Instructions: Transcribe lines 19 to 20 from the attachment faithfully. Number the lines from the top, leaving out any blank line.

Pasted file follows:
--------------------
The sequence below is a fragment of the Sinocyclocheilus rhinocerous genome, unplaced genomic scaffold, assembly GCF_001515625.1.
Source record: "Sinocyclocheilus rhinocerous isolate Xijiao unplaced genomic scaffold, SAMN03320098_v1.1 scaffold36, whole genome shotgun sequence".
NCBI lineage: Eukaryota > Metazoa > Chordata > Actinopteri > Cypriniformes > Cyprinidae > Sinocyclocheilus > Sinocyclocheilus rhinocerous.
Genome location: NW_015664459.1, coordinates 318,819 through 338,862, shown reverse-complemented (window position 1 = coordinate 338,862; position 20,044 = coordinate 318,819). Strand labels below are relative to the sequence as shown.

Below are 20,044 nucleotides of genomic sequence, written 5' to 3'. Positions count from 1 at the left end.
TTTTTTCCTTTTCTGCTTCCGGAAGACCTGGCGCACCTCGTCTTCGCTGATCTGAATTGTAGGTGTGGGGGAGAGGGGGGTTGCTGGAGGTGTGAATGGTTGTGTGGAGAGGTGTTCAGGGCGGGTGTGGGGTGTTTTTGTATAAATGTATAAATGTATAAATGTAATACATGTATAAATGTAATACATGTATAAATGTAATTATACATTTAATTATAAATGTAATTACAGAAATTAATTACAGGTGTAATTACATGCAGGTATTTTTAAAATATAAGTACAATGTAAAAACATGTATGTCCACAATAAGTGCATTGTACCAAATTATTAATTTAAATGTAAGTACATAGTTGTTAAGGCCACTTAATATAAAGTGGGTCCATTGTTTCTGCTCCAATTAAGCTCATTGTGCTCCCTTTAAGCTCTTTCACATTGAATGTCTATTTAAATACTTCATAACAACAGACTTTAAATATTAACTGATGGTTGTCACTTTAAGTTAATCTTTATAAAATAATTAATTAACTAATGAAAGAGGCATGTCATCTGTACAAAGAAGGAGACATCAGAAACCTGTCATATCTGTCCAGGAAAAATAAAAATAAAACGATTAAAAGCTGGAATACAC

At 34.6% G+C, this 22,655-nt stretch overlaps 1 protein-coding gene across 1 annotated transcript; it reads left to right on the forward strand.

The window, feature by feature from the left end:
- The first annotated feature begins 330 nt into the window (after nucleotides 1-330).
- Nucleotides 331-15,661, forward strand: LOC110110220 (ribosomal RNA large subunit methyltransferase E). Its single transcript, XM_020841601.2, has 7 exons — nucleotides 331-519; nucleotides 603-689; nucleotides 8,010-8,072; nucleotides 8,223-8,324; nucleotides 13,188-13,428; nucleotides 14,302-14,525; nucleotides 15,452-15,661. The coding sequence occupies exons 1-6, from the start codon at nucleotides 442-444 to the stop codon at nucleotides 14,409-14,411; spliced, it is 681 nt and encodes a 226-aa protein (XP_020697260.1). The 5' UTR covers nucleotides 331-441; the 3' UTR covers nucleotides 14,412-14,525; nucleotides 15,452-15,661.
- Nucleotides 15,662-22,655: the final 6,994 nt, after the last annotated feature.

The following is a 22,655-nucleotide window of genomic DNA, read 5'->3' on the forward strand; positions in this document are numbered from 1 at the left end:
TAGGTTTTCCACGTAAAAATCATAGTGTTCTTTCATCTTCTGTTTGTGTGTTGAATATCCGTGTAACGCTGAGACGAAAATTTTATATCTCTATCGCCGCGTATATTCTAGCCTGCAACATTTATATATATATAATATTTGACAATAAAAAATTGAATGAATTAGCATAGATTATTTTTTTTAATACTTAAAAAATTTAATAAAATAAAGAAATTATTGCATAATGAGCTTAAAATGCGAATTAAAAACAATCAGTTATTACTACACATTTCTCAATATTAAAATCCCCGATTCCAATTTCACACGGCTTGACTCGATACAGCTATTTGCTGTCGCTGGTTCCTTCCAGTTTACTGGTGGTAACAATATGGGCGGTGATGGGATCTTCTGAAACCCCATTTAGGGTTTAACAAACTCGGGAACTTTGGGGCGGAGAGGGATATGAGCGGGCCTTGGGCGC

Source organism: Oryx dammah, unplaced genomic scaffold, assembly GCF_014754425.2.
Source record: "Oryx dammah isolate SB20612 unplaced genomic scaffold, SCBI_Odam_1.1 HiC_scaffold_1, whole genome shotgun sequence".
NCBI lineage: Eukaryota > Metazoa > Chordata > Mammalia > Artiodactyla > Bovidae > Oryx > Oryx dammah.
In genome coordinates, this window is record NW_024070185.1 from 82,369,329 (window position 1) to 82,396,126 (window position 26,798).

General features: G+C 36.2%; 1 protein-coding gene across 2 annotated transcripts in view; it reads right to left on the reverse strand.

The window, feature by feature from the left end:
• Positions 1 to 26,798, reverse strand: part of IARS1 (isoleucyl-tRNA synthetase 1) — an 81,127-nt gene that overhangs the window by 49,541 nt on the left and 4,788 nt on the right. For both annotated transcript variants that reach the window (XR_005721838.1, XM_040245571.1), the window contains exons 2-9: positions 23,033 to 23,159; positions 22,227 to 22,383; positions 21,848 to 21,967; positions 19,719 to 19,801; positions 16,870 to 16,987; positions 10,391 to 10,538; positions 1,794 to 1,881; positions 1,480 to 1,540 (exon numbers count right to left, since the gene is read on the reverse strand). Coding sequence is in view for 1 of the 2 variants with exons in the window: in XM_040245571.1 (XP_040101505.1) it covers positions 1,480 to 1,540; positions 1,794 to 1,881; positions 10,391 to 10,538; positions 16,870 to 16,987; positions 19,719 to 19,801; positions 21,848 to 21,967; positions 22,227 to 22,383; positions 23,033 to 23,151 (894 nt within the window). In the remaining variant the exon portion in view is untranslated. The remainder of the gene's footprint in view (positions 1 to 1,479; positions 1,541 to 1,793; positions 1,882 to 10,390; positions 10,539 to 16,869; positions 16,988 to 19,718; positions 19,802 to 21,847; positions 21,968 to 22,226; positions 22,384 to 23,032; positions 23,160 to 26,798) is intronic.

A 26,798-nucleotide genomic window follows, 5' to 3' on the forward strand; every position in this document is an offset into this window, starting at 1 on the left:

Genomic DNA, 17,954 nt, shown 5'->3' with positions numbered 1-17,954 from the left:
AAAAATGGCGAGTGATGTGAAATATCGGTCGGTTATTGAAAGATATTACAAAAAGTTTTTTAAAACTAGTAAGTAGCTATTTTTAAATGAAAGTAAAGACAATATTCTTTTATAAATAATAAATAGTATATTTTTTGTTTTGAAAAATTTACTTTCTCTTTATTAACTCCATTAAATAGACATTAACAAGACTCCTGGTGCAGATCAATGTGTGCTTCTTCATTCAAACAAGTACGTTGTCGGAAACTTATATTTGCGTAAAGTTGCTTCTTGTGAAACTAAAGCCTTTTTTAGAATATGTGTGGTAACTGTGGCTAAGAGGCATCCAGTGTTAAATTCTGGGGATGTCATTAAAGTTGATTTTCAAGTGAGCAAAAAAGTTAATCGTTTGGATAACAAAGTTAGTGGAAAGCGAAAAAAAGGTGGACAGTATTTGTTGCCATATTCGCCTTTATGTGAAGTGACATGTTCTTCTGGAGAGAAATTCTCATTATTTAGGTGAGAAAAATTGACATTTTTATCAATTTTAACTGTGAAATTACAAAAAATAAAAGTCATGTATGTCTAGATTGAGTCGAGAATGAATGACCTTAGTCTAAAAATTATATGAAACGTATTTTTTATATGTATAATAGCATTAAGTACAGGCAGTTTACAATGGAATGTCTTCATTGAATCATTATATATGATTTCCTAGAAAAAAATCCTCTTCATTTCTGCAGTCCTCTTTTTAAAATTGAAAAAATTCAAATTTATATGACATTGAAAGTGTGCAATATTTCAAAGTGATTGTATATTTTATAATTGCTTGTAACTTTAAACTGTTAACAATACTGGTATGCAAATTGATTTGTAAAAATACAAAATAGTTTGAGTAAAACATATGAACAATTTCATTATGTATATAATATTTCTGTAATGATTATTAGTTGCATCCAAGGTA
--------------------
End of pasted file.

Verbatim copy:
The window, feature by feature from the left end:
• Positions 1 to 26,798, reverse strand: part of IARS1 (isoleucyl-tRNA synthetase 1) — an 81,127-nt gene that overhangs the window by 49,541 nt on the left and 4,788 nt on the right. For both annotated transcript variants that reach the window (XR_005721838.1, XM_040245571.1), the window contains exons 2-9: positions 23,033 to 23,159; positions 22,227 to 22,383; positions 21,848 to 21,967; positions 19,719 to 19,801; positions 16,870 to 16,987; positions 10,391 to 10,538; positions 1,794 to 1,881; positions 1,480 to 1,540 (exon numbers count right to left, since the gene is read on the reverse strand). Coding sequence is in view for 1 of the 2 variants with exons in the window: in XM_040245571.1 (XP_040101505.1) it covers positions 1,480 to 1,540; positions 1,794 to 1,881; positions 10,391 to 10,538; positions 16,870 to 16,987; positions 19,719 to 19,801; positions 21,848 to 21,967; positions 22,227 to 22,383; positions 23,033 to 23,151 (894 nt within the window). In the remaining variant the exon portion in view is untranslated. The remainder of the gene's footprint in view (positions 1 to 1,479; positions 1,541 to 1,793; positions 1,882 to 10,390; positions 10,539 to 16,869; positions 16,988 to 19,718; positions 19,802 to 21,847; positions 21,968 to 22,226; positions 22,384 to 23,032; positions 23,160 to 26,798) is intronic.